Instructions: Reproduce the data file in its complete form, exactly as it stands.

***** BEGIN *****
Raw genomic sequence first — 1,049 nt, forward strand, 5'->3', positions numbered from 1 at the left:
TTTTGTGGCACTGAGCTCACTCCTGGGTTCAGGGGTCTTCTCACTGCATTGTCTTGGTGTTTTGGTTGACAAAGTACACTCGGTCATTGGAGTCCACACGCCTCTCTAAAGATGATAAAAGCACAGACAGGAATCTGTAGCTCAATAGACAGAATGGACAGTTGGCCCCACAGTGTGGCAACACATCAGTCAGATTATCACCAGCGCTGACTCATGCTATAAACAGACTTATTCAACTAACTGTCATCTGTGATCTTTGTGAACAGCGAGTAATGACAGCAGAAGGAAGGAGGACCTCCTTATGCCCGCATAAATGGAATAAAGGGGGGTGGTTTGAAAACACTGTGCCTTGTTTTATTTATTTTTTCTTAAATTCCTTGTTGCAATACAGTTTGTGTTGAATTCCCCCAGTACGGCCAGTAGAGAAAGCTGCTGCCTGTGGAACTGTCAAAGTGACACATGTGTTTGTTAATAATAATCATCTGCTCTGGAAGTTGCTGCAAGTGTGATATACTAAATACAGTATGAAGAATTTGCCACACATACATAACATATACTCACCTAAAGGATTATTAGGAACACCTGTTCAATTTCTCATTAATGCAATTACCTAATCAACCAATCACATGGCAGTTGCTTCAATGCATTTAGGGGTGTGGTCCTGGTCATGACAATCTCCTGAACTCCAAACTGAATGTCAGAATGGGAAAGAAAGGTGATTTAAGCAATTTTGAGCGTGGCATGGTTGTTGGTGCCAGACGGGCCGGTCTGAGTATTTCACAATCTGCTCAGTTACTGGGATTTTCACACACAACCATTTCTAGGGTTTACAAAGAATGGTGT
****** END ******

Raw genomic sequence first — 1,049 nt, forward strand, 5'->3', positions numbered from 1 at the left:
TTTTGTGGCACTGAGCTCACTCCTGGGTTCAGGGGTCTTCTCACTGCATTGTCTTGGTGTTTTGGTTGACAAAGTACACTCGGTCATTGGAGTCCACACGCCTCTCTAAAGATGATAAAAGCACAGACAGGAATCTGTAGCTCAATAGACAGAATGGACAGTTGGCCCCACAGTGTGGCAACACATCAGTCAGATTATCACCAGCGCTGACTCATGCTATAAACAGACTTATTCAACTAACTGTCATCTGTGATCTTTGTGAACAGCGAGTAATGACAGCAGAAGGAAGGAGGACCTCCTTATGCCCGCATAAATGGAATAAAGGGGGGTGGTTTGAAAACACTGTGCCTTGTTTTATTTATTTTTTCTTAAATTCCTTGTTGCAATACAGTTTGTGTTGAATTCCCCCAGTACGGCCAGTAGAGAAAGCTGCTGCCTGTGGAACTGTCAAAGTGACACATGTGTTTGTTAATAATAATCATCTGCTCTGGAAGTTGCTGCAAGTGTGATATACTAAATACAGTATGAAGAATTTGCCACACATACATAACATATACTCACCTAAAGGATTATTAGGAACACCTGTTCAATTTCTCATTAATGCAATTACCTAATCAACCAATCACATGGCAGTTGCTTCAATGCATTTAGGGGTGTGGTCCTGGTCATGACAATCTCCTGAACTCCAAACTGAATGTCAGAATGGGAAAGAAAGGTGATTTAAGCAATTTTGAGCGTGGCATGGTTGTTGGTGCCAGACGGGCCGGTCTGAGTATTTCACAATCTGCTCAGTTACTGGGATTTTCACACACAACCATTTCTAGGGTTTACAAAGAATGGTGT